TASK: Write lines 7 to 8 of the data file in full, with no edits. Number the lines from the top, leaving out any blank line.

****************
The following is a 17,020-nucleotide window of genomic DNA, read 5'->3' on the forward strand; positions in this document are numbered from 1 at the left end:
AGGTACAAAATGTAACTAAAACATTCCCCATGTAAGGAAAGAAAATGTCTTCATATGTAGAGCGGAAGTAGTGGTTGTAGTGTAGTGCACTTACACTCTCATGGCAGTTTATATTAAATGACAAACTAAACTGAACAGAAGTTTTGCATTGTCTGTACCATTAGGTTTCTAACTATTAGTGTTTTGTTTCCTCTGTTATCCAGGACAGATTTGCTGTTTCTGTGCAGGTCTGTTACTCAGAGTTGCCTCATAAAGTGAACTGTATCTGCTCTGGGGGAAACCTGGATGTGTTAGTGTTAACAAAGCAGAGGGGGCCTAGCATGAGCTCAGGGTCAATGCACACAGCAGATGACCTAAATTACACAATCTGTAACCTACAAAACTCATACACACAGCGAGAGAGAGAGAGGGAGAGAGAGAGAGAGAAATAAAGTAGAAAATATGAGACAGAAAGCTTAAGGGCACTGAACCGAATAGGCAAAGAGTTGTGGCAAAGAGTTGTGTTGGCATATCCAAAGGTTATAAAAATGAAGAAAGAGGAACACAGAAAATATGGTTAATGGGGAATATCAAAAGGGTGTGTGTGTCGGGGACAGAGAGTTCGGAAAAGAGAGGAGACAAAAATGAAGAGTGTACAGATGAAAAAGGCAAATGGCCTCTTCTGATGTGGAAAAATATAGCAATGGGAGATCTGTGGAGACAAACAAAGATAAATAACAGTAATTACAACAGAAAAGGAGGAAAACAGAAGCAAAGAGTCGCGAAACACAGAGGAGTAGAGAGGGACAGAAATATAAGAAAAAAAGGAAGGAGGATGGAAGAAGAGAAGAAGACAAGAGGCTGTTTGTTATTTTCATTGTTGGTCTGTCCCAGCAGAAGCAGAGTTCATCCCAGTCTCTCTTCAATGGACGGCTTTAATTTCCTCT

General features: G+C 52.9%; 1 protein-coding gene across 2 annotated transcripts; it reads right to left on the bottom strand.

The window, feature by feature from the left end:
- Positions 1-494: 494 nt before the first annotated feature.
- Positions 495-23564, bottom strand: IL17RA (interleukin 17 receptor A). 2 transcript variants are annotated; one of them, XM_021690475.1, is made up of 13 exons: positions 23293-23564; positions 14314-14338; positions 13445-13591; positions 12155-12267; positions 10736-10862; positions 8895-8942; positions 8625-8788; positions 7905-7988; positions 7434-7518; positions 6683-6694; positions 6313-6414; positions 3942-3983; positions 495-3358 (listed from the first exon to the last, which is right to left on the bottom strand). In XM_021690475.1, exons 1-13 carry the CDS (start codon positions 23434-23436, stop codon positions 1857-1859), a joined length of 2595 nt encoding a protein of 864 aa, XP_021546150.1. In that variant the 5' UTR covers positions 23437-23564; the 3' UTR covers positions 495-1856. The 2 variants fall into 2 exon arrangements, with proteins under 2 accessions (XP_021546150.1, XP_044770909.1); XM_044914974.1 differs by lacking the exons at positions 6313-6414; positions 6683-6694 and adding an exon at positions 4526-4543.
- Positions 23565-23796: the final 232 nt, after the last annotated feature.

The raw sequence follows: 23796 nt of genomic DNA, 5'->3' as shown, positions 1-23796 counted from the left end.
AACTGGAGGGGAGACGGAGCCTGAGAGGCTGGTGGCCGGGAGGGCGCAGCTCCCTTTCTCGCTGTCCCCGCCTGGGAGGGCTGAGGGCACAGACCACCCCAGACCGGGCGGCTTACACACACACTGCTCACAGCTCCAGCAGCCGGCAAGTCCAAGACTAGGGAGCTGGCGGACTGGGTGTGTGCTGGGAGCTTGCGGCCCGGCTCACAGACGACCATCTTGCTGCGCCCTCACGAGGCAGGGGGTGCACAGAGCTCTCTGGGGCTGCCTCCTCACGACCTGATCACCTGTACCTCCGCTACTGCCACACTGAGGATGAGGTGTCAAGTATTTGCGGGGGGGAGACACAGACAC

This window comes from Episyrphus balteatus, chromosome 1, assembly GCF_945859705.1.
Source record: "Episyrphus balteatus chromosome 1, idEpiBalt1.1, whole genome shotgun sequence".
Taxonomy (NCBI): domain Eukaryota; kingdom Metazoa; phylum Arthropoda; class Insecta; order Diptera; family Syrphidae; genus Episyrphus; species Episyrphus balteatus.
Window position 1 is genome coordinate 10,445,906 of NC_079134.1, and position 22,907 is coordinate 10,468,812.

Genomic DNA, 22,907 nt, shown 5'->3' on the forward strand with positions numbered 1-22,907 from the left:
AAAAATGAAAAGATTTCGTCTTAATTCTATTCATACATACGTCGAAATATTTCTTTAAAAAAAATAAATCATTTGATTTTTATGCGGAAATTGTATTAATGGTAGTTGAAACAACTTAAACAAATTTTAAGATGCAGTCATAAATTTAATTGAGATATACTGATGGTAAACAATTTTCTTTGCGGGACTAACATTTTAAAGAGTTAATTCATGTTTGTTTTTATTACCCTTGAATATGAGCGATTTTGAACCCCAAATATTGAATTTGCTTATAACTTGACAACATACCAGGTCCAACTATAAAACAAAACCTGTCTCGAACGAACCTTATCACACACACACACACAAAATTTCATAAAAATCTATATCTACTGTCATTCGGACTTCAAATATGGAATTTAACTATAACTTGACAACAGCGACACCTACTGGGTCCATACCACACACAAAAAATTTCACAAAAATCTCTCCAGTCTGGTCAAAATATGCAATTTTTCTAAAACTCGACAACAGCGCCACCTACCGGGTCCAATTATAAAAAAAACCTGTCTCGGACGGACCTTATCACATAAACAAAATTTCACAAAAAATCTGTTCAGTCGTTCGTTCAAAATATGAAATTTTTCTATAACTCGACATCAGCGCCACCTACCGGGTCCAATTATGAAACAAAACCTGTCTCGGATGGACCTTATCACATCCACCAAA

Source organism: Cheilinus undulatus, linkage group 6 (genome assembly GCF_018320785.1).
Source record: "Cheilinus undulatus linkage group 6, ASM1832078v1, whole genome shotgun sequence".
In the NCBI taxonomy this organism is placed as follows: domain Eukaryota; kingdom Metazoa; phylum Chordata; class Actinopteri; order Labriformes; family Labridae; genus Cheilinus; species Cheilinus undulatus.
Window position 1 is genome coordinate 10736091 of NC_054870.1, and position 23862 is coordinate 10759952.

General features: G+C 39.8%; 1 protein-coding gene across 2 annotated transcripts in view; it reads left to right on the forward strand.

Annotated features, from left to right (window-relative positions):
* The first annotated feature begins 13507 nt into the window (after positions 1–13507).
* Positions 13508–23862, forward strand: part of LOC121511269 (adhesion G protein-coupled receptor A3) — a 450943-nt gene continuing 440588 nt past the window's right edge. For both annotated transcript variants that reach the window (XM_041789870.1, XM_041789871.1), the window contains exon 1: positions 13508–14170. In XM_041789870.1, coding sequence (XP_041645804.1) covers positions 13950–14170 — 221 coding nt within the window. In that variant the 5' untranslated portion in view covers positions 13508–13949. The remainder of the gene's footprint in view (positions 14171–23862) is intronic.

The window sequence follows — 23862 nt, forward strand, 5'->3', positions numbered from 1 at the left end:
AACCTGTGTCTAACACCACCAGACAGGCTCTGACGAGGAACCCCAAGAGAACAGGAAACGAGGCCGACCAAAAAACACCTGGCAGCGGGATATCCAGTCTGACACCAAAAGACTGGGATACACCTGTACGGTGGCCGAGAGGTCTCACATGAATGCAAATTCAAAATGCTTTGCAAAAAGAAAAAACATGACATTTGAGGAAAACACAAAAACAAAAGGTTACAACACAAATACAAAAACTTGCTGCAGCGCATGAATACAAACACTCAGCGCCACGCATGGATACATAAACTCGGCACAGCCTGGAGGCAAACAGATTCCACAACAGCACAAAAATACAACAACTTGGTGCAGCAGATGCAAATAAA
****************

- Positions 23565-23796: the final 232 nt, after the last annotated feature.

The raw sequence follows: 23796 nt of genomic DNA, 5'->3' as shown, positions 1-23796 counted from the left end.